Obesity Among U.S. Women Leveling Off, Study Shows

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By Rob Stein
Washington Post Staff Writer
Wednesday, April 5, 2006

The rapid rise in obesity has stalled among women in the United States, the first sign that the epidemic may be peaking, federal health officials reported yesterday.

After climbing continuously and quickly for decades, the percentage of American women who were obese held steady at about one-third between 1999 and 2004 -- marking the first time that has happened in any segment of the population, according to an analysis of the most recent national data.

Officials cautioned it is too soon to tell whether the plateau is the beginning of a trend or perhaps even a prelude to a decline. But they greeted the crest with cautious optimism.

"It looks like it's leveling off," said Cynthia L. Ogden of the National Center for Health Statistics, who reported the new data in today's issue of the Journal of the American Medical Association. "We'll need more data over the next few years to know for sure, but hopefully we'll see this continue, which would be terrific."

Ogden emphasized that it is a major public health problem that nearly two-thirds of U.S. women are still overweight and more than one-third are obese, and that the percentage of children, adolescents and men who are overweight and obese has continued to increase.

"There's good news and bad news," Ogden said. "We're definitely nowhere near being out of the woods."

But Ogden and others said the leveling of obesity among women could be a signal that the intense public health efforts to stem the epidemic in recent years may have begun to have an impact.

"There's growing awareness that this is not a healthy condition. Women historically have been the early adopters of positive health behaviors," said William H. Dietz of the federal Centers for Disease Control and Prevention in Atlanta. "This plateau may reflect an increased effort by women to control their weight." He speculated that the next group to show a similar trend may be children.

"Children and adolescents tend to be influenced by their mothers," Dietz said. "So perhaps we may see something similar start to happen in those groups."

The proportion of Americans who are overweight or obese has been rising steadily for more than 25 years, doubling among adults and tripling among children since the 1980s. Because obesity increases the risk for heart disease, cancer, diabetes and other major health problems, the rapid rise has raised alarm among health experts.

For the new study, Ogden and her colleagues analyzed the most recent data collected by the National Health and Nutrition Examination Survey, a nationally representative sample of nearly 8,400 adults and children.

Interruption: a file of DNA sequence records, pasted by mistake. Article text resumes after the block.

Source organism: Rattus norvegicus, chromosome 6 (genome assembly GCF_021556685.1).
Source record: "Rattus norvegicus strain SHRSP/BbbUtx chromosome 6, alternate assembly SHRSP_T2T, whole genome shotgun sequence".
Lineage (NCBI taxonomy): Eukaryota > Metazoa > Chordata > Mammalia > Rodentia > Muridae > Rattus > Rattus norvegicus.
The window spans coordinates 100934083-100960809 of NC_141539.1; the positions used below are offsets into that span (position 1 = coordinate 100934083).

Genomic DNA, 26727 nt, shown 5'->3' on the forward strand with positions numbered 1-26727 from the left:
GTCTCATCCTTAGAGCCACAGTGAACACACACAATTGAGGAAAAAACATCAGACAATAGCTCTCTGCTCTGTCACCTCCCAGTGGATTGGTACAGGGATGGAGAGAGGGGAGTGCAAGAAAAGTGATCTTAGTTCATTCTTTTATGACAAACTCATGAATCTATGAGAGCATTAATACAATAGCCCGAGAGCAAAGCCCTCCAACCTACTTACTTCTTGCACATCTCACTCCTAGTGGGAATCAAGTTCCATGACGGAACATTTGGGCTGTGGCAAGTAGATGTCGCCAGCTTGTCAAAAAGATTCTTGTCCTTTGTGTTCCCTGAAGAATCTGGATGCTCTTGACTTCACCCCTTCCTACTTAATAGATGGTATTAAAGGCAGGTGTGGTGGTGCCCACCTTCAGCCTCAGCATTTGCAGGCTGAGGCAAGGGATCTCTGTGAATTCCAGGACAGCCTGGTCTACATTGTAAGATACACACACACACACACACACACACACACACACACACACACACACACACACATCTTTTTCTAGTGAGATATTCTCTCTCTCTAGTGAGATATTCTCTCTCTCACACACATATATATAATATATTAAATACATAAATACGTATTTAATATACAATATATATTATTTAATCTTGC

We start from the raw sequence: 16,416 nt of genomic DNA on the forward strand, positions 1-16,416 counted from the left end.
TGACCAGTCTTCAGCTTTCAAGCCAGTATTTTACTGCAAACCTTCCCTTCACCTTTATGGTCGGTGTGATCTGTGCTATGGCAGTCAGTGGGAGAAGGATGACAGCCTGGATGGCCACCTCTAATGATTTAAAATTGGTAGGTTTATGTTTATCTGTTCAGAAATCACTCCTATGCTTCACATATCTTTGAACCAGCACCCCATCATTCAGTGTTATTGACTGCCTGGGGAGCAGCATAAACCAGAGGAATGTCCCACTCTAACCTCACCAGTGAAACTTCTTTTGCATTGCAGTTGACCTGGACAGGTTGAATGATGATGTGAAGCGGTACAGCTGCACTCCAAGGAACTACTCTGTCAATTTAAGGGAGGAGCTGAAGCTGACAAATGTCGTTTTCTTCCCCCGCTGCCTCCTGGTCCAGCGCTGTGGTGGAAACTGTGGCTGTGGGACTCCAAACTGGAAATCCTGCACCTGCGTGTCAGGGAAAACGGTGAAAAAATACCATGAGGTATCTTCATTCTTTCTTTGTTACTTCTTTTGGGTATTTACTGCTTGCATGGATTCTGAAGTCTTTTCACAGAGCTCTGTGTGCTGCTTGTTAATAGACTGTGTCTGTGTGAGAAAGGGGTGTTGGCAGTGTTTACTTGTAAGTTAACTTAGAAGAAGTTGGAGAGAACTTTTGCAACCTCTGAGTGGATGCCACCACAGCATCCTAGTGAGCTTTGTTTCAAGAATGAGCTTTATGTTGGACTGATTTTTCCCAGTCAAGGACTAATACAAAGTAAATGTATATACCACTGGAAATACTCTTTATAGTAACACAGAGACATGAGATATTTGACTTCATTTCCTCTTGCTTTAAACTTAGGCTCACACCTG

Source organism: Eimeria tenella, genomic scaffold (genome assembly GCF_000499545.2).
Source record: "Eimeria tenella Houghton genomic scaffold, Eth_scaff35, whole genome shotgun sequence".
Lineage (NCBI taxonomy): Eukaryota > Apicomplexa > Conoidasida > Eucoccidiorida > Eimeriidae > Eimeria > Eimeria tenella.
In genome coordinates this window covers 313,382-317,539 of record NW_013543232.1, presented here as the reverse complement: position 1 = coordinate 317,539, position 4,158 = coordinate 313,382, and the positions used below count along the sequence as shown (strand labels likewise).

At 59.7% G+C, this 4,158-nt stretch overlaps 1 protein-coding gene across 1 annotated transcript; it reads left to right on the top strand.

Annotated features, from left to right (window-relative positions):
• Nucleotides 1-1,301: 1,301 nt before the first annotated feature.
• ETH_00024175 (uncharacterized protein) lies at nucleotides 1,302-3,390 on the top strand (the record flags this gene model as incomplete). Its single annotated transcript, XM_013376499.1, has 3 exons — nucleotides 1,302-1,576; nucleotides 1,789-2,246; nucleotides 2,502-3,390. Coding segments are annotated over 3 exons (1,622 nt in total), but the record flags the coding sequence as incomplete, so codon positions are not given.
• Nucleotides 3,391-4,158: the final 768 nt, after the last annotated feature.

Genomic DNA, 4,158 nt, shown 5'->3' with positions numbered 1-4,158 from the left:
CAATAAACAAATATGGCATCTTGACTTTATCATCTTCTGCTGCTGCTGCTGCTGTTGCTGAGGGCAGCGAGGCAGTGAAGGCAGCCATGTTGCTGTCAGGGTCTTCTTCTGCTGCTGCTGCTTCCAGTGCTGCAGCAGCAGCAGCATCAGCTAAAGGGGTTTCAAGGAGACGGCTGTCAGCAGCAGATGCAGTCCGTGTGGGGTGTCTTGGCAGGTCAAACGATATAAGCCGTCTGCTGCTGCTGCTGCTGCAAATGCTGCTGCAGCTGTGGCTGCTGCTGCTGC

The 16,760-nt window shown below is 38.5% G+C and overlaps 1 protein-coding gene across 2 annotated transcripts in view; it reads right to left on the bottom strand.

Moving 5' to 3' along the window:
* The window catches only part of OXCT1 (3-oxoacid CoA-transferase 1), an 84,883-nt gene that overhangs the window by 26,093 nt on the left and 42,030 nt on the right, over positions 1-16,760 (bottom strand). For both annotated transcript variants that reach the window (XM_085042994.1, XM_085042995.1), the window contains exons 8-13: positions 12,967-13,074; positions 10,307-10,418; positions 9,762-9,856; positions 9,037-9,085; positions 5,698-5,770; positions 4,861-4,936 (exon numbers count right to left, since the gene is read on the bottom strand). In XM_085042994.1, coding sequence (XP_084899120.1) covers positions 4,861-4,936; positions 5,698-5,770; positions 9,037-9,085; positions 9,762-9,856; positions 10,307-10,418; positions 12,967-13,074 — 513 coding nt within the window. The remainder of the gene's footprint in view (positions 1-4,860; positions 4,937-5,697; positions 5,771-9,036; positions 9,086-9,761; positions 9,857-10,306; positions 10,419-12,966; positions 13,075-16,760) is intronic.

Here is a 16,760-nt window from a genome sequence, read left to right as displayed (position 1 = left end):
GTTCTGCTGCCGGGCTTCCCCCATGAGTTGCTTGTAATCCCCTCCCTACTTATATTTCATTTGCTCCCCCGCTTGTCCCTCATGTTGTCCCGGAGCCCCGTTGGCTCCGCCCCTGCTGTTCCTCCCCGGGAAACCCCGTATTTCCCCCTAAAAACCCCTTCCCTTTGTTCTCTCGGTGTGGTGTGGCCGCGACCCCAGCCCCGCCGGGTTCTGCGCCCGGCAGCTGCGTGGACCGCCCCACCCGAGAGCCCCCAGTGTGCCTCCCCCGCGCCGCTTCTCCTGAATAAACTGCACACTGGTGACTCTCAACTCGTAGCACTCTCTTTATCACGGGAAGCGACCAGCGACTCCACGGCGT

Between surveys conducted in 1999-2000 and then again in 2003-2004, obesity rates worsened for most groups, increasing from about 14 percent to 18 percent in boys ages 2 to 19 and from about 14 percent to 16 percent in girls of that age. The percentage of men age 20 and older who were overweight increased from about 67 percent to 71 percent, and the proportion of those who were obese rose from about 27 percent to 31 percent. But the percentages of adult women who were overweight and obese remained steady at about 62 percent and 33 percent, respectively, the researchers found.

Several experts said women may be more responsive to anti-obesity campaigns because they tend to be more concerned about their weight, primarily for cosmetic reasons.

"We know that women in this society are very focused on their weight -- somewhat for health issues and somewhat for appearance issues," said June Stevens of the University of North Carolina at Chapel Hill. "That may make them more susceptible to the public health messages we have been sending out."

Alternatively, it could be that obesity among women peaked because most of the women who are genetically predisposed to become obese have done so. Because the obesity rate among women has historically led the rate for men, it could be that they reached a genetic saturation point sooner.

"Some people may be particularly vulnerable to this toxic environment in which we live," said Thomas A. Wadden of the University of Pennsylvania, president of the Obesity Society. "It's possible that most of the people who are genetically susceptible to obesity have gotten obese."

But overall Wadden and other experts saw little encouragement in the new numbers. The rate among women was still slightly higher than among men, and the rate of extreme obesity was particularly high among women.

"At first I thought, 'Oh, that's kind of reassuring,' " said JoAnn E. Manson of Harvard Medical School. "But overall there's not much reason for celebration in these numbers."

The rate of obesity among children and adolescents is particularly sobering, she said.

"We have not even begun to see the consequences of the epidemic we're seeing in children and adolescents and continuing for a lifetime," Manson said. "This is an alarming trend. It really should serve as a wake-up call that major societal changes are needed to address this epidemic."


© 2006 The Washington Post Company

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